Today’s guest post is from Nora Slonimsky, a doctoral candidate in history at the CUNY Graduate Center. Her dissertation is on the relationship between literary property and politics in the Early Republic. She has previously blogged for the New York Public Library. For the 2013-2014 academic year Nora was co-chair of the CUNY Early American Republic Seminar.
As most graduate students experience first-hand, the relationship between universities and unions can be complex. Our position as students, employees or a combination of the two varies largely by institution, particularly by whether or not our universities are public or private. However, if you’re a Division One football player with a potential NFL career in your future, the construct of a student-athlete underscores a specific question about the nature of labor in higher education. For those who participate in collegiate sports, are academic scholarships a privilege or a right, a special acknowledgement of their abilities on the field or a form of compensation for service to their institutions? Yet the tension between privileges and rights is as much about intellectual activity as it is about physical skills, dating all the way back to Andrew Law’s Privilege of 1781.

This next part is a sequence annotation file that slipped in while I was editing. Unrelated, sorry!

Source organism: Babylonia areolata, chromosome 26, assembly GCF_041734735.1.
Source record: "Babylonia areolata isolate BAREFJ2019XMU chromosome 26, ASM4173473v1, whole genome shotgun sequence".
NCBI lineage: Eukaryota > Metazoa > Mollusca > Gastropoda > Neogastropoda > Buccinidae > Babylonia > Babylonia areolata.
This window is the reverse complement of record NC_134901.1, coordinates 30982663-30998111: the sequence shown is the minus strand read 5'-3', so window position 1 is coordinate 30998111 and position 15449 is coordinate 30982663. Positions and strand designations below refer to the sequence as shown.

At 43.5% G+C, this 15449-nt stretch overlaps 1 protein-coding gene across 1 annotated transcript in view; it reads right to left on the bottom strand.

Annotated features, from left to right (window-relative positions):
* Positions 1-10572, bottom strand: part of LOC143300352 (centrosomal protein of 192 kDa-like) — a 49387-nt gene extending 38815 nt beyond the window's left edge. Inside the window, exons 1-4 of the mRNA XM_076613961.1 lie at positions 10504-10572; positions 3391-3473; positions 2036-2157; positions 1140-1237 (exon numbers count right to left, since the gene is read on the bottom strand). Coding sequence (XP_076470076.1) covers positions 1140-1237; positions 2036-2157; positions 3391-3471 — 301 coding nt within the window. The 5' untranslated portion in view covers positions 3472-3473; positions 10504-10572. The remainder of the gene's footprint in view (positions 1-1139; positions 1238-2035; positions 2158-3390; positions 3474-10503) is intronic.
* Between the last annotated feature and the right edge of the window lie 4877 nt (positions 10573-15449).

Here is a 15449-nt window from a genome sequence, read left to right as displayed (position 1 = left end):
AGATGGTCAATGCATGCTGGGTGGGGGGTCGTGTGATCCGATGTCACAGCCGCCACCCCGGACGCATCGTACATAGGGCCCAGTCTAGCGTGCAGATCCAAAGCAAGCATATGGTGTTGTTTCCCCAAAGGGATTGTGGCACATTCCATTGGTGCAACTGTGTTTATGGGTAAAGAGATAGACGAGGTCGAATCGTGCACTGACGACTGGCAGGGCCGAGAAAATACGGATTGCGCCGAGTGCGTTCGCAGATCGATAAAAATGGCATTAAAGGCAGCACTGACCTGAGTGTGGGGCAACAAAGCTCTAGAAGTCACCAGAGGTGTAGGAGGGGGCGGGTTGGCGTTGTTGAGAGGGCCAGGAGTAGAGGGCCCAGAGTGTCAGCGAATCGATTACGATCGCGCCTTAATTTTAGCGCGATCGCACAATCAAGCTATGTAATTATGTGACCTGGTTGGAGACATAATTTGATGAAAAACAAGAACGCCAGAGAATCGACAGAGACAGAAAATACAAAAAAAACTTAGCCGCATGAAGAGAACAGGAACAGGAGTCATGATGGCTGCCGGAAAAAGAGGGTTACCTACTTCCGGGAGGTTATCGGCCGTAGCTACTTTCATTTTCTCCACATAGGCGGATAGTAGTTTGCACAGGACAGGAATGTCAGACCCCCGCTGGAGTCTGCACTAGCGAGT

In recent months, the football player unionization movement at Northwestern University has gotten considerable media coverage. One of the university’s positions, that “these players are more akin to graduate students,” makes the circumstances relevant not only to us slugging away in doctoral programs but to the multi-meanings of privilege. Back in January of this year, quarterback Kain Colter joined with other activists to form the College Athletics Player Association (CAPA). Backed by the United Steelworkers union, they appealed to the regional National Labor Relations Board (NLRB) to force Northwestern to allow student-athletes collective bargaining rights. While the NLRB sided in favor of the players union, the decision is currently being contested. Importantly, CAPA is not pushing for paid wages but wants to lobby for better safety regulations and healthcare.